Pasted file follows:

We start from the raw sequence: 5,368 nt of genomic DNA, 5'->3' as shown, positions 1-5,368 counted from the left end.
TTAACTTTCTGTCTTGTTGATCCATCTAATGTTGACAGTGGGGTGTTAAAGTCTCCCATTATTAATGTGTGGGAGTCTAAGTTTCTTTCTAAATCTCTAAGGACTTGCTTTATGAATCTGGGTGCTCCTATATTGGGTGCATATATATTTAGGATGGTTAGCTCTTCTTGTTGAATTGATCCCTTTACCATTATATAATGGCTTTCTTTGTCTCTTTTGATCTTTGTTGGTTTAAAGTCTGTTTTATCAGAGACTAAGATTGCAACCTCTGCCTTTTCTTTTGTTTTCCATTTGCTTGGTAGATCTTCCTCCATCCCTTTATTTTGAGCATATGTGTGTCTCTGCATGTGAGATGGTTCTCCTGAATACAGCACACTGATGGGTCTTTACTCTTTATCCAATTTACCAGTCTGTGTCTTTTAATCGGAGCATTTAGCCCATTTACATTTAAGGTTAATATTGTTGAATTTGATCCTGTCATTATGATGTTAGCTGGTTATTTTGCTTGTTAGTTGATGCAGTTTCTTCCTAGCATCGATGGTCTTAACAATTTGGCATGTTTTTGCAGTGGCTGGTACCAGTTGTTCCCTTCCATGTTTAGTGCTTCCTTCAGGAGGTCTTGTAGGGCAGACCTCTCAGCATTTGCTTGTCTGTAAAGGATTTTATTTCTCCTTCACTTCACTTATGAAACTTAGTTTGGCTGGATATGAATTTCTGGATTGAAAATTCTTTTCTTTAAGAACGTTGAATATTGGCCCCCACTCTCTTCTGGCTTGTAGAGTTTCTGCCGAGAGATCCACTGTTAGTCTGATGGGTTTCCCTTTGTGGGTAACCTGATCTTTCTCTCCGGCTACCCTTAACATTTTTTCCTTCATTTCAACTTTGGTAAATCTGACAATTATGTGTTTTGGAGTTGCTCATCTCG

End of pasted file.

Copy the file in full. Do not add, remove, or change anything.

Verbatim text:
We start from the raw sequence: 5,368 nt of genomic DNA, 5'->3' as shown, positions 1-5,368 counted from the left end.
TTAACTTTCTGTCTTGTTGATCCATCTAATGTTGACAGTGGGGTGTTAAAGTCTCCCATTATTAATGTGTGGGAGTCTAAGTTTCTTTCTAAATCTCTAAGGACTTGCTTTATGAATCTGGGTGCTCCTATATTGGGTGCATATATATTTAGGATGGTTAGCTCTTCTTGTTGAATTGATCCCTTTACCATTATATAATGGCTTTCTTTGTCTCTTTTGATCTTTGTTGGTTTAAAGTCTGTTTTATCAGAGACTAAGATTGCAACCTCTGCCTTTTCTTTTGTTTTCCATTTGCTTGGTAGATCTTCCTCCATCCCTTTATTTTGAGCATATGTGTGTCTCTGCATGTGAGATGGTTCTCCTGAATACAGCACACTGATGGGTCTTTACTCTTTATCCAATTTACCAGTCTGTGTCTTTTAATCGGAGCATTTAGCCCATTTACATTTAAGGTTAATATTGTTGAATTTGATCCTGTCATTATGATGTTAGCTGGTTATTTTGCTTGTTAGTTGATGCAGTTTCTTCCTAGCATCGATGGTCTTAACAATTTGGCATGTTTTTGCAGTGGCTGGTACCAGTTGTTCCCTTCCATGTTTAGTGCTTCCTTCAGGAGGTCTTGTAGGGCAGACCTCTCAGCATTTGCTTGTCTGTAAAGGATTTTATTTCTCCTTCACTTCACTTATGAAACTTAGTTTGGCTGGATATGAATTTCTGGATTGAAAATTCTTTTCTTTAAGAACGTTGAATATTGGCCCCCACTCTCTTCTGGCTTGTAGAGTTTCTGCCGAGAGATCCACTGTTAGTCTGATGGGTTTCCCTTTGTGGGTAACCTGATCTTTCTCTCCGGCTACCCTTAACATTTTTTCCTTCATTTCAACTTTGGTAAATCTGACAATTATGTGTTTTGGAGTTGCTCATCTCG